GA, are you sure you want to open this up? There are many aspects of evolution where I contend it falls apart under sincere scrutiny, but this thread of investigation may well facilitate it's quickest unwravelling. Where I may disagree is in your thinking this example is unique. I will concede it is among the most glaring. When the dust settles from a good, hard, honest look though you will begin to see the problems represented by this example are present in varying degrees with every imagined change outside of the adaptability engineered into all living portions of creation.
Can you define and explain "adaptability" in such a way that it stops dead at changing the class of an organism, but up to that point can make any changes possible?
Perhaps it would be simplest to consider it changes breeders are able to facilitate, (in other words changes that can actually be shown to occur). What I posted in the other thread in response to another question about micro vs macro evolution has relevance here as well:
Sure, let's have a go at it. But be forewarned, while I agree there are many instances that pose reasonable challenges to Darwinism, IC, (Irreducible Complexity), has enough valid criticisms to make it susceptible to doubt also.
My perspective is that IC is just an argument for the Intelligent Design theory, (aka God did it theory).
As for the flagellum being a unique example - I do believe it is more unique than others I have heard that could reasonably be explained either evolutionarily, or as a "we just don't know" conundrum. Yet, even this example has some seemingly valid discussions that portray the flagella parts as being able to serve different functions in different bacteria. leaving the door open for a possible evolutionary explanation.
Science is great, but it does not always have all the answers. Unlike belief-supported theories.
Agreed; genuine pure science is great. It is however, by definition deaf, blind and mute to anything outside of materialism and must assume and proceed as though nothing outside of it exists. This leaves a great many things, indeed nearly everything we hold most dear, as outside of the realm of science.
In spite of what the subtitle of Darwin's book claims, science is also totally useless in determining our actual origins, what life is, how inanimate objects could have animated and pretty much anything regarding how all the needed pieces of the puzzle came to be.
All that said then we must jump ahead to where all the most basic components exist and go across that vast gulf science can never hope to touch to where the most "basic", (with even the most basic cell being more complicated than all of man's collective accomplishments), life form is already alive and well, eating, thriving and reproducing. Later, perhaps we can revisit how none of that makes any sense within the parameters science can speak to.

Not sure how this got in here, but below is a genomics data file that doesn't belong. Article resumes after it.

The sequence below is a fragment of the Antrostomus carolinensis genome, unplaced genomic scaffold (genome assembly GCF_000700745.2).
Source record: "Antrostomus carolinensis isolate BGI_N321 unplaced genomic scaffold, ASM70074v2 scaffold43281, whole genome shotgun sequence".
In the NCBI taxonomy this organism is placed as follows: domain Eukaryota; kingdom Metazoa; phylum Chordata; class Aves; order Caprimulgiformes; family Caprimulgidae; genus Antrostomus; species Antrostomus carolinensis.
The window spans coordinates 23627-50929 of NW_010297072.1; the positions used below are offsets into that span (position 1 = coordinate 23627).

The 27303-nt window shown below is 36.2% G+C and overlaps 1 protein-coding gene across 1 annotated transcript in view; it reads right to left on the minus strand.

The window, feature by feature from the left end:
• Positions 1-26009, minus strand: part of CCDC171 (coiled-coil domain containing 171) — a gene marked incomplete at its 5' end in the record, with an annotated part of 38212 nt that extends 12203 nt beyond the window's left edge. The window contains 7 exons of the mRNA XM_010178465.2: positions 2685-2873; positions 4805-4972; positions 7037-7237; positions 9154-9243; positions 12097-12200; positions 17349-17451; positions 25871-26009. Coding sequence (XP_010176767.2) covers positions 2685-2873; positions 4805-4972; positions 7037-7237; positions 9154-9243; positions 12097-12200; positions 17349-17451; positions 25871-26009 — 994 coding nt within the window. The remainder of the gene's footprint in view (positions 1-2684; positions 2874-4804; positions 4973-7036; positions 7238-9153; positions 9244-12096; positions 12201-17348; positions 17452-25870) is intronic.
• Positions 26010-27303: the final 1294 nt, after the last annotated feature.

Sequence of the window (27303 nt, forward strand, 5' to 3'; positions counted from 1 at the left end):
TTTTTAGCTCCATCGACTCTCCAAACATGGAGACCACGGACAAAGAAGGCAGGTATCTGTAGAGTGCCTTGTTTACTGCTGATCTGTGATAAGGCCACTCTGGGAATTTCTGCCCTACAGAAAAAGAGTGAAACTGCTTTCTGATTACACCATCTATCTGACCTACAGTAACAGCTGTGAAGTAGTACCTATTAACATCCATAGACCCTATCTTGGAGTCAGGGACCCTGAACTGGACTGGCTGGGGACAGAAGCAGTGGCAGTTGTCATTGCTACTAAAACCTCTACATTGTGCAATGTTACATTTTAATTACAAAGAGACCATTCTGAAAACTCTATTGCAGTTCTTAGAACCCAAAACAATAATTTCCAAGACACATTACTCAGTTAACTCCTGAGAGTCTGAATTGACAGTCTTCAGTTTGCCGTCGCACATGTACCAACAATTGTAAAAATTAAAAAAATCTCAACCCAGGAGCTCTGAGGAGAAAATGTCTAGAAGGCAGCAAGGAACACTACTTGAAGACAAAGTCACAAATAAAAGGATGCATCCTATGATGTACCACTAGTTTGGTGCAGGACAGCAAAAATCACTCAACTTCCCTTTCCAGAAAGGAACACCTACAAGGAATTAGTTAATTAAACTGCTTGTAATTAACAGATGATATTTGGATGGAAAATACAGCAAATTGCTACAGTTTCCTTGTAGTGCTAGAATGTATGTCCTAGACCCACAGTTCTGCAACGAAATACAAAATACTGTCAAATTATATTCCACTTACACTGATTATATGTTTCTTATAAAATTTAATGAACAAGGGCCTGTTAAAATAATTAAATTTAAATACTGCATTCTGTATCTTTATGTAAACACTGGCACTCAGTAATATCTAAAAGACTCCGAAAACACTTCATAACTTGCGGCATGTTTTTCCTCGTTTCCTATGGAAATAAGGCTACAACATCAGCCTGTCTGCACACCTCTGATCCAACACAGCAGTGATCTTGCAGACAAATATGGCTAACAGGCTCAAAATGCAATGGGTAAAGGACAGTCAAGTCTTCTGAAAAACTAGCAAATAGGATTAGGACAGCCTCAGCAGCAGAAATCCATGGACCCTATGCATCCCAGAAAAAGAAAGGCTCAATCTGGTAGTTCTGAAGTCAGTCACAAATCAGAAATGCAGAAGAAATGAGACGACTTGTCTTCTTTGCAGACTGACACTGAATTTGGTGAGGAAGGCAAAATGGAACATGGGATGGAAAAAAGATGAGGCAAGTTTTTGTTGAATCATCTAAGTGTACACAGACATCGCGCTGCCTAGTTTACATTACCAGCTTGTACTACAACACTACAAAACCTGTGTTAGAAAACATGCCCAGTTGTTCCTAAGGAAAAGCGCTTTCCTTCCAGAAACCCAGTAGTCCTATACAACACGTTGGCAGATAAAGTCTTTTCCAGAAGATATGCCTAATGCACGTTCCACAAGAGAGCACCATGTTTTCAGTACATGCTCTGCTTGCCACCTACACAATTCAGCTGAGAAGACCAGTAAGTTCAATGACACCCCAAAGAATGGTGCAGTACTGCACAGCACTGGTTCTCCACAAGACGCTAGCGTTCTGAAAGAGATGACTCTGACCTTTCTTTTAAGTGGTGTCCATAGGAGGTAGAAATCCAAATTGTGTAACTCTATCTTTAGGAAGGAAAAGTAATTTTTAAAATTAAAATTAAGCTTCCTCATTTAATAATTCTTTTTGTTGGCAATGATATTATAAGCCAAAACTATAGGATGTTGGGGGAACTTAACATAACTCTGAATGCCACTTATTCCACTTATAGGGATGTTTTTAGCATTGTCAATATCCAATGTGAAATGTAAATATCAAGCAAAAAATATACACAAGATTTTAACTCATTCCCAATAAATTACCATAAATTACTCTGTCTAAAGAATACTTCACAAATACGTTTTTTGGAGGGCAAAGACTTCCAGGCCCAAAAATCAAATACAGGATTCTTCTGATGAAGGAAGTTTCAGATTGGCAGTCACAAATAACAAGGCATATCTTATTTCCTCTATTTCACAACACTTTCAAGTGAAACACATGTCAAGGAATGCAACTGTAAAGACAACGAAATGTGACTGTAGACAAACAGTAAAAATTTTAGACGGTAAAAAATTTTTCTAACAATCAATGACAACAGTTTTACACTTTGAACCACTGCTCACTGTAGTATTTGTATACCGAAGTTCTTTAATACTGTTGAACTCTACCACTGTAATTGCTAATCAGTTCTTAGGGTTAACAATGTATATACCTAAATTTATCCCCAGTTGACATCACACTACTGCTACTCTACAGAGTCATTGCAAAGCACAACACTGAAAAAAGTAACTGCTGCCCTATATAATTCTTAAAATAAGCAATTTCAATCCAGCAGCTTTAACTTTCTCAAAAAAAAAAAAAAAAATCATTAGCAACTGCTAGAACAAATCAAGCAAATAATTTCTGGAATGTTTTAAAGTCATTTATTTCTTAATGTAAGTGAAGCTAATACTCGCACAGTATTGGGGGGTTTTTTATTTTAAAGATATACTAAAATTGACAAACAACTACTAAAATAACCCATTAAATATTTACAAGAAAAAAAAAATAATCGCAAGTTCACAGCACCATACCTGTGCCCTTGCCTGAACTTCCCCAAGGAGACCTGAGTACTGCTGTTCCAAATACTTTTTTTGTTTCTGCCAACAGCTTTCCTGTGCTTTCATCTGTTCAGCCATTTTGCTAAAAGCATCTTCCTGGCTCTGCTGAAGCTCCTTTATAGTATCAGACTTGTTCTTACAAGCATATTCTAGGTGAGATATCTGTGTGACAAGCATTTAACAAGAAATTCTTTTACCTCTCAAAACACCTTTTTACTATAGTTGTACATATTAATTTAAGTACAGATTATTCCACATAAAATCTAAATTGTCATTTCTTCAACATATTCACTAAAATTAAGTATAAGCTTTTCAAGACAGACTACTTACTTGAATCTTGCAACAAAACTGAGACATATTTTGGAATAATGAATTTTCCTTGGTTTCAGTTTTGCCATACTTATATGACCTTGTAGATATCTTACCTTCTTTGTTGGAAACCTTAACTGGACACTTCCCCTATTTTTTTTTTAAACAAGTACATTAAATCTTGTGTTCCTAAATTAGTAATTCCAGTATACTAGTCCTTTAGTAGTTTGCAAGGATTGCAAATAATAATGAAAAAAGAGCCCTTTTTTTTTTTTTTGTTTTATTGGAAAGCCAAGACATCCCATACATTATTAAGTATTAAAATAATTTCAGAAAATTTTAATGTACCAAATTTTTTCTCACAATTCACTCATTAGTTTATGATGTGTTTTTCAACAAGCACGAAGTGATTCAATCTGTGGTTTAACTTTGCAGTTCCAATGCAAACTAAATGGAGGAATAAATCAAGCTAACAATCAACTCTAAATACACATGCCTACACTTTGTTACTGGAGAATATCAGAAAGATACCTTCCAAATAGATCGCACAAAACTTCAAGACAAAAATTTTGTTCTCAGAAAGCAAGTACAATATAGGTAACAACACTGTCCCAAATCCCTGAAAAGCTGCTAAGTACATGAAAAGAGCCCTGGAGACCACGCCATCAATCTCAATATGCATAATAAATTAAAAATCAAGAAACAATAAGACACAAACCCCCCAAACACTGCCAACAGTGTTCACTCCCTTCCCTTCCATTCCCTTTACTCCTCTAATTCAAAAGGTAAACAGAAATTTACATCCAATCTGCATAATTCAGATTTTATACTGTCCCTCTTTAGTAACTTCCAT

Let's look at what evolutionists consider the "earliest" example of a life form, and the first occurrence of it transitioning to another kind of life form. From your understanding, what pray-tell do they imagine that example to be?
See, I knew we would get off to a good start. You went straight to the most unsatisfactorily answered question - The determination of the origin of life.
The ol' "Primordial Soup" theory may be a possible explanation, but it relies on many suppositions that are made because we just don't have any other answers.
But, I think the provable evolutionary evidence after that first cell is valid, and that same validity may reflect on a scientific explanation for the emergence of life. Whereas Creationism relies solely on the lack of concrete proof and acceptance of belief as proof.
Beliefs can be wonderful life structures, but their cost is unacceptable for many. And they are not a substitute for science. Or the current lack of provable scientific answers.
Indeed. And yet, if science detected, at the very least, anything at all from this so-called realm, they would attempt to measure and qualify it as they do with everything else. But alas, not even the rattling of a saber.
And, this completely undetectable realm in which you hold everything most dear is where exactly?
That is comical, at best, and shows only deep denial without any reasoning whatsoever.
From where do you get that ridiculous notion?
Of course, if you never attempt to learn anything about science, it will probably not make sense. One must actually take the time to educate themselves in matters they wish to delve.
Simple proteins, of course. Didn't you know that? You did say you knew about evolution, right?